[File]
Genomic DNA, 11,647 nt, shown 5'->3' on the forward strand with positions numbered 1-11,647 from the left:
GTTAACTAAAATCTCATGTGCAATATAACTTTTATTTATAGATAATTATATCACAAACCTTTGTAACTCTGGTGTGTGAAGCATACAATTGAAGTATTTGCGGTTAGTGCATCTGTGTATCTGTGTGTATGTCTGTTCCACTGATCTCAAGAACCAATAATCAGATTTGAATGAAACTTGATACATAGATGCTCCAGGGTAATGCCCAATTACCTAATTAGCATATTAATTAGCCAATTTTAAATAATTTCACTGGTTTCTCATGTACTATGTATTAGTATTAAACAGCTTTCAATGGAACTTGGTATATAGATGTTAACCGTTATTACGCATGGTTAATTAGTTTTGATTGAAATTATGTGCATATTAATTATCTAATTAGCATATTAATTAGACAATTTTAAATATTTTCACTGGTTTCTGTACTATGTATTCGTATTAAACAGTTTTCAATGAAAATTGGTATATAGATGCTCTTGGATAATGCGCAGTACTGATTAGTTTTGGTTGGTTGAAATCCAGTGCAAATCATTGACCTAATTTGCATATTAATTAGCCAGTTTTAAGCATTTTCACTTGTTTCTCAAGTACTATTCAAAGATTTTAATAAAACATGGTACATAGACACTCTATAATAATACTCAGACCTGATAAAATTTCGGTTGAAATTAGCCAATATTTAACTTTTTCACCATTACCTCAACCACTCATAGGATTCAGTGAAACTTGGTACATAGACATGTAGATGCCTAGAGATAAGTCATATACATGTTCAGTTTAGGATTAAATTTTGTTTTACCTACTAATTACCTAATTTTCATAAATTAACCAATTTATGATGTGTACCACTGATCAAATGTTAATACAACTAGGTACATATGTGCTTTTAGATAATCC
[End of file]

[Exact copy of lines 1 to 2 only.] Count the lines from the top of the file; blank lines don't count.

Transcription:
Genomic DNA, 11,647 nt, shown 5'->3' on the forward strand with positions numbered 1-11,647 from the left:
GTTAACTAAAATCTCATGTGCAATATAACTTTTATTTATAGATAATTATATCACAAACCTTTGTAACTCTGGTGTGTGAAGCATACAATTGAAGTATTTGCGGTTAGTGCATCTGTGTATCTGTGTGTATGTCTGTTCCACTGATCTCAAGAACCAATAATCAGATTTGAATGAAACTTGATACATAGATGCTCCAGGGTAATGCCCAATTACCTAATTAGCATATTAATTAGCCAATTTTAAATAATTTCACTGGTTTCTCATGTACTATGTATTAGTATTAAACAGCTTTCAATGGAACTTGGTATATAGATGTTAACCGTTATTACGCATGGTTAATTAGTTTTGATTGAAATTATGTGCATATTAATTATCTAATTAGCATATTAATTAGACAATTTTAAATATTTTCACTGGTTTCTGTACTATGTATTCGTATTAAACAGTTTTCAATGAAAATTGGTATATAGATGCTCTTGGATAATGCGCAGTACTGATTAGTTTTGGTTGGTTGAAATCCAGTGCAAATCATTGACCTAATTTGCATATTAATTAGCCAGTTTTAAGCATTTTCACTTGTTTCTCAAGTACTATTCAAAGATTTTAATAAAACATGGTACATAGACACTCTATAATAATACTCAGACCTGATAAAATTTCGGTTGAAATTAGCCAATATTTAACTTTTTCACCATTACCTCAACCACTCATAGGATTCAGTGAAACTTGGTACATAGACATGTAGATGCCTAGAGATAAGTCATATACATGTTCAGTTTAGGATTAAATTTTGTTTTACCTACTAATTACCTAATTTTCATAAATTAACCAATTTATGATGTGTACCACTGATCAAATGTTAATACAACTAGGTACATATGTGCTTTTAGATAATCC